Ah, Artichokes

Artichokes

I am back home in Tunis.  What makes a place a home is interesting to assess.  This is my home because I am invested in my choice to live here.  I feel productive and creative when I’m here.  It is where the rest of my wardrobe and the baby pictures of my sons reside.  It’s not my home because I work here.  Making a home here is a decision I made and  I am fortunate enough to have two true homes, each one fulfilling a different side of myself.

It is interesting coming back to a place that has been essentially created in my image after an extended time away.  I notice this same thing every time I come back to Lummi.  It is evident that the inhabitants haven’t completely adhered to the design concept, in my absence.  Groupings that were excruciatingly evolved have been pushed to the walls, separated from their counterpart furnishings that give them context and charm.  The second I enter the house, I start pulling things a little forward, more toward another item.  It’s a thing that all home designers do that is hard to explain.  It is creating a balance between objects and white space that makes the whole feel calm and animated at the same time.

I am deep in the world of Paul Bowles at the moment reading The Sheltering Sky, a classic book a friend sent me to read in my recovery.  I marked a small quote in the context of travelling, “It takes energy to invest life with meaning…, ” and I think that this is so true about all of life.  One has to really notice, and try to understand, and create something intentional… or not.  Sometimes we just don’t have the energy.  But I have been noodging things for a few days, and the house is starting to feel right again.

While I was away, in “the land of everything”, I absolutely eschewed 4 foods:  oranges, strawberries, fennel, and artichokes.   I knew that when I landed back in Tunis, it would be high season for these treasures, and I didn’t want to dull my palate for them.  I am ready now to roll up my sleeves and make the most of our winter produce season, which, surprisingly,  is the most vibrant  of the year.

It is time to restock the larder.  This could mean just putting away the suitcases full of hoarded food items we brought back with us, an expat holdover practice we can surely start to take a look at since we can get so much of what we need and even want here.  We can get prewashed radicchio now, for heaven’s sake.  But what I’m talking about is the cooking bases that will give our meals depth of flavor on demand.  I am beginning first with some marinated artichokes.   Gabe did a nice job last fall of stocking his larder on Lummi with home-canned jars of salsa, pickled jalapenos, onions, and pickles.  When we were with him, we chomped our way through his stores, like vinegar-crazed termites.  Our favorite was his pickled jalapenos which we used liberally on scrambled eggs to nachos.  While I will be able to get all of the fresh artichokes I want in the coming weeks, and cheaply, I want to have some on hand that have that acidic base to brighten dishes in a different way.  Saveur magazine has the basic recipe.  Rather than process these in sealed jars, I’m going to try to keep them on hand in the refrigerator, refreshing the batch as needed. They will keep well for weeks, if continually covered with oil.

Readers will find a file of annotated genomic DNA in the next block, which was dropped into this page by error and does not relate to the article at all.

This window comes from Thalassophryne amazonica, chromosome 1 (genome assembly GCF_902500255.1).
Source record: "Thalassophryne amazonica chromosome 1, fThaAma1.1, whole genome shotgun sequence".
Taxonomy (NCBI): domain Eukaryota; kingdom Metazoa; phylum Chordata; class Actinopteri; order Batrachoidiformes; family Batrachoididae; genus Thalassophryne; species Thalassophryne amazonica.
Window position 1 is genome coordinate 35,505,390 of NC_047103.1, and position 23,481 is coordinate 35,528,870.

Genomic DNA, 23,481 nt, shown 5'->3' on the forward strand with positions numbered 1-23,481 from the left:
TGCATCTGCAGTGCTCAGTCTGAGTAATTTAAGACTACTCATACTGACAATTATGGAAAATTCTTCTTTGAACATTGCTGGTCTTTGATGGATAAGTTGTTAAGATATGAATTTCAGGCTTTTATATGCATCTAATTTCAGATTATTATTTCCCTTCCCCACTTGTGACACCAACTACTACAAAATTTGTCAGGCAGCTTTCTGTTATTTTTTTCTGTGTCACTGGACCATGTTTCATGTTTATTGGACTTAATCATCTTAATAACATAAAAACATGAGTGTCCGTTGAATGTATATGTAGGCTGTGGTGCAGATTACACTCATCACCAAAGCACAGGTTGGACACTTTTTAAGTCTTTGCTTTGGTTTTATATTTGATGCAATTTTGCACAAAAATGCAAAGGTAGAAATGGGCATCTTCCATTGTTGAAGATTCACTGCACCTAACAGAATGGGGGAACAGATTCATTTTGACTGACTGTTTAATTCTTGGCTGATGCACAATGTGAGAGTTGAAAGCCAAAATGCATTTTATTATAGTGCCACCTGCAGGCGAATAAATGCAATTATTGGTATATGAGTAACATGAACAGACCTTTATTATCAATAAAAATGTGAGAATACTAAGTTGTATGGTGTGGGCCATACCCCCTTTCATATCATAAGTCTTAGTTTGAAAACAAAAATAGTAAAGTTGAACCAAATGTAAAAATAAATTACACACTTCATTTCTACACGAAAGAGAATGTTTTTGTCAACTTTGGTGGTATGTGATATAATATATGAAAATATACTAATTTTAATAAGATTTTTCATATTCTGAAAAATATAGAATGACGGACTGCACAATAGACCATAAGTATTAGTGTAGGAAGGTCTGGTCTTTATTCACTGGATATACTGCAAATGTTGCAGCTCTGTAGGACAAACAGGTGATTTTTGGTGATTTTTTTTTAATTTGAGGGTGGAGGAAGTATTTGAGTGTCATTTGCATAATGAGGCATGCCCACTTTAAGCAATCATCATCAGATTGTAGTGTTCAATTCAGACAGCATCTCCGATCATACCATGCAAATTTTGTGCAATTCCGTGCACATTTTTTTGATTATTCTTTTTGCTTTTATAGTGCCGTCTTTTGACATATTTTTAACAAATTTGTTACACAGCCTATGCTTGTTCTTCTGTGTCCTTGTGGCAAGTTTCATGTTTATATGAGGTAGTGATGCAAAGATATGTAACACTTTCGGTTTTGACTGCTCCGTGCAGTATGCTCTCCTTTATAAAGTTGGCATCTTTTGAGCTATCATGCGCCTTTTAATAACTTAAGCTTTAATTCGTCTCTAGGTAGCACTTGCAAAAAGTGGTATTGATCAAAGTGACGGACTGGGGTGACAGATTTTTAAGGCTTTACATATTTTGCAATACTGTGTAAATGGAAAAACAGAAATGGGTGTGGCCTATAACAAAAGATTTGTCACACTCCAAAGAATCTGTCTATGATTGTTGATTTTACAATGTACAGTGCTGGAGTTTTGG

Marinated Artichokes

Marinated Artichoke Hearts

Adapted from Saveur magazine, February 2009

Multiply recipe as needed.

9-oz. artichoke hearts (Here is a great step-by-step for trimming a raw artichoke to get to the heart.)
1/2 cup extra-virgin olive oil
1 tsp. kosher salt
1/2 tsp. dried thyme
1/2 tsp. dried oregano
1/4 tsp. crushed red chile flakes
2 tbsp. fresh lemon juice

1. Rinse artichoke hearts under cold water. Combine artichokes, oil, salt, thyme, oregano, and chile flakes in a 1-qt. saucepan set over medium-low heat. Cover and cook, stirring occasionally, until the flavors meld, 10 minutes.

2. Let cool to room temperature and stir in lemon juice. Serve or refrigerate in a covered container for up to 1 week.

 

And since I have suitcase-delivered, extra-sharp cheddar cheese and Tobasco sauce,  at the moment, I used my first batch in this recipe from Sunset magazine, part of their “25 All-Time Favorite Test Kitchen Recipes”.  As with all food, you can substitute a processed product, but when you make it yourself, it will have layers of flavor you couldn’t achieve otherwise.

Artichoke Nibbles

From Sunset magazine, January 2014

Makes 40

  • 2 jars (6 oz. each) marinated artichoke hearts*
  • 1 onion, finely chopped
  • 1 garlic clove, minced
  • 4 large eggs
  • 1/4 cup fine dried bread crumbs
  • 1/2 tsp.  each pepper and dried oregano
  • 1/4 tsp.  hot sauce, such as Tabasco
  • 2 cups (8 oz) shredded sharp cheddar cheese
  • 2 tbsp.  minced parsley
  1. Preheat oven to 350 degrees and put a 10-in. cast-iron skillet into oven to heat.
  2. Drain marinade from 1 jar of artichokes into a frying pan.  Drain remaining artichokes;  reserve marinade for other uses.  Chop all artichokes.
  3. Heat marinade in frying pan over medium eat.  Add onion and garlic and cook, stirring, until onion  is soft, about 5 minutes.
  4. Whisk eggs in a bowl to blend.  Stir in bread crumbs, pepper, oregano, and hot sauce.  Stir in cheese, parsley, artichokes, and onion mixture.
  5. Remove skillet from oven.  Protecting your hands, wipe it quickly with an oiled paper towel.  Pour in custard and bake, uncovered, until custard feels set when lightly touched, about 30 minutes.  Let sit at least 15 minutes before cutting into 1-in. squares.

*Either make your own marinated artichokes or buy artichokes in a oily marinade, such as Cara Mia brand.

MAKE AHEAD up to 1 day, chilled.  Reheat, uncovered, 12 minutes at 325 degrees.

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